Alpesh Chauhan, 28, works a bus ride from where he grew up. The music director of Birmingham Opera Company was spotted by the late opera director, Graham Vick, and has overwhelmed Midlands audiences and musicians with a prodigious Wagner Rheingold and Shostakovich Lady Macbeth of Mtsensk. He was under consideration to take over the city’s symphony orchestra when Mirga leaves next year, but may have outgrown Birmingham. He has already landed a part-time link with the orchestra in Düsseldorf.
Mirga Gražinytė-Tyla, 35, needs no hype. Major bands have been bidding for her practically from the moment she arrived, five years ago, in Birmingham. The New York Philharmonic has made no secret of its interest. Salzburg, where she lives, sees her as a fixture at its summer festival. A mother of two, she is putting family first — but her ambition is fierce, engagement total and energy inexhaustible. She likes to have a private sing-song with her musicians after a good concert.
Elim Chan, 35, is making waves as a music director in Antwerp as well as guest dates. Slightly built, sweetly personable and with a hint of steel about her in rehearsal, she has not missed a beat since winning a contest at the London Symphony Orchestra.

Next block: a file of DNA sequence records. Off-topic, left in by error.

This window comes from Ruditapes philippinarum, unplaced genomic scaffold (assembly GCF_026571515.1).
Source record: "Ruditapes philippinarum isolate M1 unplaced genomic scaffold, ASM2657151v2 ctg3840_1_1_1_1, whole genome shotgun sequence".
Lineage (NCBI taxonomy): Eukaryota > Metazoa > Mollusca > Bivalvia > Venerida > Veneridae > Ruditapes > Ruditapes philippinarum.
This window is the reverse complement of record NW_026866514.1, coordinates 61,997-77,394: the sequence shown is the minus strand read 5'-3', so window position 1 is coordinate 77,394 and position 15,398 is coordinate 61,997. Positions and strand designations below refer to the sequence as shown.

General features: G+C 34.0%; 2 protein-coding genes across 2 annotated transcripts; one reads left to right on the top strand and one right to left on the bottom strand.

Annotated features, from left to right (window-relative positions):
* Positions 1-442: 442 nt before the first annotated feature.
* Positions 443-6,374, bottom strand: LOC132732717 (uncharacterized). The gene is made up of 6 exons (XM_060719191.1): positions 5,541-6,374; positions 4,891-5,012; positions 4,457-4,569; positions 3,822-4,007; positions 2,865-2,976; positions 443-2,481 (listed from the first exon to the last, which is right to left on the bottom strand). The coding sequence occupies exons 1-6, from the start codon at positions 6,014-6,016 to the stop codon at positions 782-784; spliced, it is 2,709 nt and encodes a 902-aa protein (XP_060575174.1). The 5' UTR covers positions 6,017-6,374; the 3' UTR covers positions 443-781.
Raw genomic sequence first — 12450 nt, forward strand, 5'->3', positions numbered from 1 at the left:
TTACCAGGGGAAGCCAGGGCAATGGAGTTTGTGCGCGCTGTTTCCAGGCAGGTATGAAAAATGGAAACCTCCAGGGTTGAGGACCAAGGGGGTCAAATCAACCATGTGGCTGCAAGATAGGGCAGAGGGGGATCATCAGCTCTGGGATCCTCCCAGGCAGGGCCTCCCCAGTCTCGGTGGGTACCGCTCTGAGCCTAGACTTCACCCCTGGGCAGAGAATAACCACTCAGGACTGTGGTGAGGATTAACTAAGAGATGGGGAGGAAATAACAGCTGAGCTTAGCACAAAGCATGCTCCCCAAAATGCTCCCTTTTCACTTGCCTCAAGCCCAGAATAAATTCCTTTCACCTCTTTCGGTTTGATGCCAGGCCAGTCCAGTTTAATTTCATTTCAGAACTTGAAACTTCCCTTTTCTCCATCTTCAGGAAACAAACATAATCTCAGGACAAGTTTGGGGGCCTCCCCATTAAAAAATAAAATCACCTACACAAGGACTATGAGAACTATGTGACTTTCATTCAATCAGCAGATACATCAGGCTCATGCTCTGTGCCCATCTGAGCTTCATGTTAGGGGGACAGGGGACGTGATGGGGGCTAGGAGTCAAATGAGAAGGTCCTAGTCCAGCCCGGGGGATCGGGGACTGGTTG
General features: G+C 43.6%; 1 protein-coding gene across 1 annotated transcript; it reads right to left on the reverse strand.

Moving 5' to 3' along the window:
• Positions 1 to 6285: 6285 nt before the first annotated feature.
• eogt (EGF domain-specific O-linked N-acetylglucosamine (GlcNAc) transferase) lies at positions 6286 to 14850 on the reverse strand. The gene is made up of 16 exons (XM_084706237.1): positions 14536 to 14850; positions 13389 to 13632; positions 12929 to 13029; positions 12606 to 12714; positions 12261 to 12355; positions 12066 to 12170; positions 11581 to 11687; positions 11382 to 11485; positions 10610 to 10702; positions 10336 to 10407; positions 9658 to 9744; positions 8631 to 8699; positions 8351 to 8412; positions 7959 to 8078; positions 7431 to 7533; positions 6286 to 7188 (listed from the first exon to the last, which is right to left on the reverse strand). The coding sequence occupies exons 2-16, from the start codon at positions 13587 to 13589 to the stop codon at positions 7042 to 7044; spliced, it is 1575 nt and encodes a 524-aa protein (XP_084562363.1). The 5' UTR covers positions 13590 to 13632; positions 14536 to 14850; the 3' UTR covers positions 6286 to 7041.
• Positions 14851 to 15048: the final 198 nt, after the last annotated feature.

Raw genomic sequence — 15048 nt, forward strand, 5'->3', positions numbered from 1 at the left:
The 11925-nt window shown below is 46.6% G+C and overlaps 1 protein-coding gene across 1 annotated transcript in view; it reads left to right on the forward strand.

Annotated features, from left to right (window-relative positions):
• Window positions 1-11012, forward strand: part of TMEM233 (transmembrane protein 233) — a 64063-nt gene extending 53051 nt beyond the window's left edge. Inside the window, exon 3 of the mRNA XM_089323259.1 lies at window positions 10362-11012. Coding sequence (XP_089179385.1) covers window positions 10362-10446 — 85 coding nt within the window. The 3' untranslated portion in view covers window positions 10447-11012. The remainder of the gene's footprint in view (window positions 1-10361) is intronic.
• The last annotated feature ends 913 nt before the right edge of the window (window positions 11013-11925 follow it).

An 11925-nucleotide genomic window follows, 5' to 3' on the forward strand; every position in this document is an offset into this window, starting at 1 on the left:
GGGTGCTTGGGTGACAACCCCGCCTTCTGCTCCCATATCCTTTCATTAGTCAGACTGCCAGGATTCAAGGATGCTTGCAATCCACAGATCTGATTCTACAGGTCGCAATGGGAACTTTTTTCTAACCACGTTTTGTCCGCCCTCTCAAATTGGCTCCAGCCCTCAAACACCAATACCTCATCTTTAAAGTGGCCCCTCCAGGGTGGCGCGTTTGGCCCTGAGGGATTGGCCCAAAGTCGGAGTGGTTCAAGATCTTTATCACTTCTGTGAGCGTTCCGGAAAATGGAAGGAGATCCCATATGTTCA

I would be sacked by my insurers if I guaranteed all of these talents will come good
Santtu-Matias Rouvali, 35, newly installed at London’s Philharmonia, is one of the rare conductors able to change the sound of an ensemble just by entering the rehearsal room. Naturally gifted, he is short of words even for an inexpressive Finn. There’s already a buzz about him.
Fellow-Finn Klaus Mäkelä, 25, is already head of the Orchestre de Paris and the Oslo Philharmonic, with whom he is recording the seven Sibelius symphonies for Decca. Too much, too soon? We await the first release. He poses for portraits in double-breasted suits to look more like a grown-up.
Lahav Shani, 32, has succeeded Zubin Mehta as music director at the Israel Philharmonic and Nézet-Séguin at the Rotterdam Philharmonic. A Daniel Barenboim protégé, he lives in Berlin and continues to accept festival dates as a piano soloist. At the Israel Phil he has been both decisive and diplomatic, changing repertoire and reputation in a very short space of time.
I would be sacked by my insurers if I guaranteed all of these talents will come good, but my instinct is that most will last the course. If they don’t, others are coming up behind. The German Joana Mallwitz, 35, gave up her Nuremberg job this summer to have a child. She was quickly snapped up by one of the Berlin orchestras. The former Rattle assistant, Duncan Ward, 32, leads a Dutch orchestra and a rare American Ryan Bancroft, 32, conducts the BBC national orchestra in Wales. The Russian, Maxim Emelyanychev, 32, is making a name for himself as a Mozart specialist.
Where the middle generation has failed, the new batons are quivering with opportunity. The future of conducting is looking bright — everywhere except in Russia and America, where political concerns have clogged the arteries that ought to be pulsing with talent. But that’s a topic for another day.